What Makes Water-Based Lube So Slippery? (Astroglide Edition)

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It seems like practically everyone recommends personal lubricants these days. And there’s no doubt that there’s a big upside to reducing friction that can cause chafing and pain. But how do these products put slippery in a tube?

For example, BioFilm makes two versions of Astroglide water-based lubricants, Regular gel and Ultra Gentle gel for sensitive skin. The products work the same way: both are thick and stay where you put them without dribbling, both are slippery, both are safe to use with condoms. But on first read, a lot of their ingredients are very different. How do they build lubes that act fundamentally the same way during sexytime out of different materials?

Below, we’ve answered this question with a side by side comparison. The first three ingredients in both gels are nigh-identical, as they’re the source of the slippery for these products. Variation comes further down the list, with ingredients that promote stability and keep nasties from growing in the tube.


Astroglide Regular Gel vs. Astroglide Ultra-Gentle Gel

Ingredient 1: Regular Gel: purified water; Ultra-Gentle Gel: purified water

The fact that the primary ingredient of these gels is water should surprise exactly no one. Their job is to reduce dryness, and they need to be edible. Water’s wet, and it’s (mostly) what we’re made of. It’s up to the rest of the stuff in the lube to keep that water where you want it, and keep it from going bad when it sits in the drawer of your bedside table for months.

Ingredient 2: Regular Gel: glycerin; Ultra-Gentle Gel: xylitol

Glycerin and xylitol are two members of the same chemical family: the sugar alcohols. Chemically, they share a family resemblance, which extends to lot of their physical properties – the important thing in lube-land is that both molecules hang on to water molecules. By slowing down the rate at which water makes its escape into the air by evaporation, these ingredients help keep lube moist and slippery longer.


Both molecules are also used as sweeteners in the food industry – and their slightly sweet taste help make the lube palatable in small doses. Glycerin allergies are rare, but xylitol can cause dangerous drops in blood sugar in dogs. If you have pets, keep the lube away from them.

Ingredient 3: Regular Gel: hydroxyethyl cellulose; Ultra-Gentle Gel: hydroxyethyl cellulose

Both lubes use a thickener made from cellulose. Hydroxyethyl cellulose molecules link up with one another when they’re dissolved in water, forming a sort of chemical net that holds water molecules in place. The end result is a thick, slippery, nontoxic goo. When the water evaporates, the cellulose gets left behind – forming that tacky film that sticks to your thighs.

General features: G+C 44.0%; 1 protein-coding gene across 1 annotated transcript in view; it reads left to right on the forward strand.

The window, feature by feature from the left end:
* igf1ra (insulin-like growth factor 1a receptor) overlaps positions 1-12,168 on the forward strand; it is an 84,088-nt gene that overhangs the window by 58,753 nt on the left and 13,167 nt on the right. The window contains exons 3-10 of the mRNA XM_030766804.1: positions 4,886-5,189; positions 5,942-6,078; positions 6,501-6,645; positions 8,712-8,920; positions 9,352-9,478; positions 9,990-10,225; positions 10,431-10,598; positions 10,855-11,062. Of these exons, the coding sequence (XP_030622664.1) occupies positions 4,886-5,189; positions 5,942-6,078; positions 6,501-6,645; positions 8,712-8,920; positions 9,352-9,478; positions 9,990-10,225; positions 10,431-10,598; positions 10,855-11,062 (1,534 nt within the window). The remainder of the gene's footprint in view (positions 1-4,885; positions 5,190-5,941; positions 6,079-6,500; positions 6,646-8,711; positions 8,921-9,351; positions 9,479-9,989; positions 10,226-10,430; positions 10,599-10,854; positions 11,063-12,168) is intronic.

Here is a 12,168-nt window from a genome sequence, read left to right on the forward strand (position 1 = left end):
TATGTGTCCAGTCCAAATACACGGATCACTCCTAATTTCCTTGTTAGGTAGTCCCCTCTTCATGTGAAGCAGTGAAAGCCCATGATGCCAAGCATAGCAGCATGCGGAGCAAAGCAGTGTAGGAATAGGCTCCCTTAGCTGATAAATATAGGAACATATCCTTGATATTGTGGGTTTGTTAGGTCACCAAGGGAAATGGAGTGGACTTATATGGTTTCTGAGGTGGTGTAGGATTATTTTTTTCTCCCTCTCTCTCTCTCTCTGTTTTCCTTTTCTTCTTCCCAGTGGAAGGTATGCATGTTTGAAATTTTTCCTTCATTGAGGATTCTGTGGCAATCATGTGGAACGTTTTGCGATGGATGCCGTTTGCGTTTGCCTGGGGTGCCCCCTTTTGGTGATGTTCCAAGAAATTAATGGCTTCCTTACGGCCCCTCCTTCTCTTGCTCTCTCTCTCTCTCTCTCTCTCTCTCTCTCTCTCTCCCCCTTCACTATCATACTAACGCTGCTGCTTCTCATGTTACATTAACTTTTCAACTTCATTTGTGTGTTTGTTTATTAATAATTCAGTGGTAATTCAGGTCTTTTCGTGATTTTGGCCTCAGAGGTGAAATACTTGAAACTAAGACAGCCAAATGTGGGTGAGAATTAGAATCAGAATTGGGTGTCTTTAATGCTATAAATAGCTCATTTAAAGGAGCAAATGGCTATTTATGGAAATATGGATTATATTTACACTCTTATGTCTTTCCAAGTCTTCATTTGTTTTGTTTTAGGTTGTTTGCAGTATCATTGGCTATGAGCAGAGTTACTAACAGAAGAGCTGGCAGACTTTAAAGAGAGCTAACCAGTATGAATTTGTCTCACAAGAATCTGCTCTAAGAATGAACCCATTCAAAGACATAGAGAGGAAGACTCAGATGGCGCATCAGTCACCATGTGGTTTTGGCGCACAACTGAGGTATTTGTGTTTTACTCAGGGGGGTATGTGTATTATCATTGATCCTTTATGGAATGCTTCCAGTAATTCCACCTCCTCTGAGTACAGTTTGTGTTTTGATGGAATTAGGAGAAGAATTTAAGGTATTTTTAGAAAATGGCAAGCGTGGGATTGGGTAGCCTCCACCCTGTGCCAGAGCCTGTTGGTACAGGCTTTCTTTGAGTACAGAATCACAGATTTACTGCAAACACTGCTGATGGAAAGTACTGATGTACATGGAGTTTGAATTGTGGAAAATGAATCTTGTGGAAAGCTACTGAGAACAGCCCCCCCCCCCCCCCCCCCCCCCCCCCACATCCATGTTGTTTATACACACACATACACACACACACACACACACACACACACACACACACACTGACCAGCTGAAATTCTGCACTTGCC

Ingredient 4: Regular Gel: chlorhexidine gluconate; Ultra-Gentle Gel: aloe barbadensis leaf juice

Here’s where the products start to differ. The fourth ingredient in the Regular Gel, chlorhexidine gluconate, is an antimicrobial agent that keeps bacteria from growing in your lube. It’s an effective killer, binding to bacterial cell membranes and breaking them open. Some people are allergic to it, which is probably why it isn’t in the Ultra-Gentle gel.

In the Ultra-Gentle Gel, you find the first of the “soothing botanical ingredients” promised on the tube: some pulpy juice from the aloe plant. Like any plant product, it’s a mishmash of different chemicals, including uronic acid; sugars like glucose, mannose, and galactose; many different amino acids; and a variety of gel-forming molecules. The sugars make aloe gooey and soothing, and it’s generally safe to put on your skin (like any plant product, some people have allergies). But the jury’s still out about how much is safe to eat. A little seems to be fine, and since it’s ingredient #4, there’s probably a pretty low dose here.


Ingredient 5: Regular Gel: methylparaben; Ultra-Gentle Gel: pectin

The methylparaben in the Regular Gel kills fungus and bacteria. We can all agree that moldy lube would be a drag, but parabens can also cause skin irritation in some people – which is why the Ultra-Gentle Gel has none.

Instead, the number 5 ingredient in the Ultra-Gentle provides more gel-building action – with pectin, a complex sugar derived from plant cell walls. Pectin is also used to “set” sugar and fruit into jam, which should tell you exactly how effective they are at building water-trapping gels.


Ingredient 6: Regular Gel: glucono delta lactone; Ultra-Gentle Gel: chamomilla recutita (matricaria) flower extract

The glucono delta lactone in the Regular Gel sounds like a drink you’d get at a frat party. It’s actually a powder derived from glucose that becomes a very mild acid in water. It’s a preservative that pulls free ions out of the lube and makes it taste slightly tangy.

Yet another botanical ingredient in the Ultra-Gentle Gel – concentrated goo from chamomile flowers. Again, like any plant product, the extract contains a laundry list of molecules. Some are anti-inflammatories, others just smell nice.


Ingredient 7: Regular Gel: sodium hydroxide; Ultra-Gentle Gel: phenoxyethanol

A little sodium hydroxide in the Regular Gel buffers the acidity of other ingredients (I’m looking at you, gluconic acid), and keeps the lube at a nice neutral pH.

All those sweet botanical agents in the Ultra-Gentle Gel aren’t going to keep bacteria and mold out of it. Phenoxyethanol does the trick, killing both bacteria and molds for paraben-sensitive people.


[Sources: FDA | PubMedHealth | PubChem | CIR | Paulson 1999 | Budavari 2001 | Dumitru 2001 | Dunayer 2004 | Reitschel et al. 2008 | Freeman 2013]

Contact the author at diane@io9.com. Photo by Diane Kelly